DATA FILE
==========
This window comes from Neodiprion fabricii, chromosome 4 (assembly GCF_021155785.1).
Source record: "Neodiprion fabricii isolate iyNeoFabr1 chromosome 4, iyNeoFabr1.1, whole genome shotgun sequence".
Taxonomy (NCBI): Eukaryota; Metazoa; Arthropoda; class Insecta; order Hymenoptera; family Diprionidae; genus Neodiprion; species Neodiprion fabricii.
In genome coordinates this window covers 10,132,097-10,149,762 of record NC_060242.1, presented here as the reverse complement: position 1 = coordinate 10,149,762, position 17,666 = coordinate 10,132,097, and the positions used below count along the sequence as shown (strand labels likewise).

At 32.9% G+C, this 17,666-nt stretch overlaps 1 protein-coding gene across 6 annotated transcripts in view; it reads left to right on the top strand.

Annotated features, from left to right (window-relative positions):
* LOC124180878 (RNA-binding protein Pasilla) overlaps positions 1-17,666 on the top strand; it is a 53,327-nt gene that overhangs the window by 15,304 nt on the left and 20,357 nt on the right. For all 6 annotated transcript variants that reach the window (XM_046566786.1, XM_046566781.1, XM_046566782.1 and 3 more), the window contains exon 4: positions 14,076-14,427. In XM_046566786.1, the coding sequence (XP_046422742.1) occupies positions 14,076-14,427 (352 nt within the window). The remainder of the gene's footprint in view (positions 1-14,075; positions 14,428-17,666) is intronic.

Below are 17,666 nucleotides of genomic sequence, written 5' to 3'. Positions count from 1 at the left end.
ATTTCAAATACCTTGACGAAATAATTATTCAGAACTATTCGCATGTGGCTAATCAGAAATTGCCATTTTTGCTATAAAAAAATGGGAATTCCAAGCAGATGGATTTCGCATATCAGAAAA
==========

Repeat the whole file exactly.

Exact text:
This window comes from Neodiprion fabricii, chromosome 4 (assembly GCF_021155785.1).
Source record: "Neodiprion fabricii isolate iyNeoFabr1 chromosome 4, iyNeoFabr1.1, whole genome shotgun sequence".
Taxonomy (NCBI): Eukaryota; Metazoa; Arthropoda; class Insecta; order Hymenoptera; family Diprionidae; genus Neodiprion; species Neodiprion fabricii.
In genome coordinates this window covers 10,132,097-10,149,762 of record NC_060242.1, presented here as the reverse complement: position 1 = coordinate 10,149,762, position 17,666 = coordinate 10,132,097, and the positions used below count along the sequence as shown (strand labels likewise).

At 32.9% G+C, this 17,666-nt stretch overlaps 1 protein-coding gene across 6 annotated transcripts in view; it reads left to right on the top strand.

Annotated features, from left to right (window-relative positions):
* LOC124180878 (RNA-binding protein Pasilla) overlaps positions 1-17,666 on the top strand; it is a 53,327-nt gene that overhangs the window by 15,304 nt on the left and 20,357 nt on the right. For all 6 annotated transcript variants that reach the window (XM_046566786.1, XM_046566781.1, XM_046566782.1 and 3 more), the window contains exon 4: positions 14,076-14,427. In XM_046566786.1, the coding sequence (XP_046422742.1) occupies positions 14,076-14,427 (352 nt within the window). The remainder of the gene's footprint in view (positions 1-14,075; positions 14,428-17,666) is intronic.

Below are 17,666 nucleotides of genomic sequence, written 5' to 3'. Positions count from 1 at the left end.
ATTTCAAATACCTTGACGAAATAATTATTCAGAACTATTCGCATGTGGCTAATCAGAAATTGCCATTTTTGCTATAAAAAAATGGGAATTCCAAGCAGATGGATTTCGCATATCAGAAAA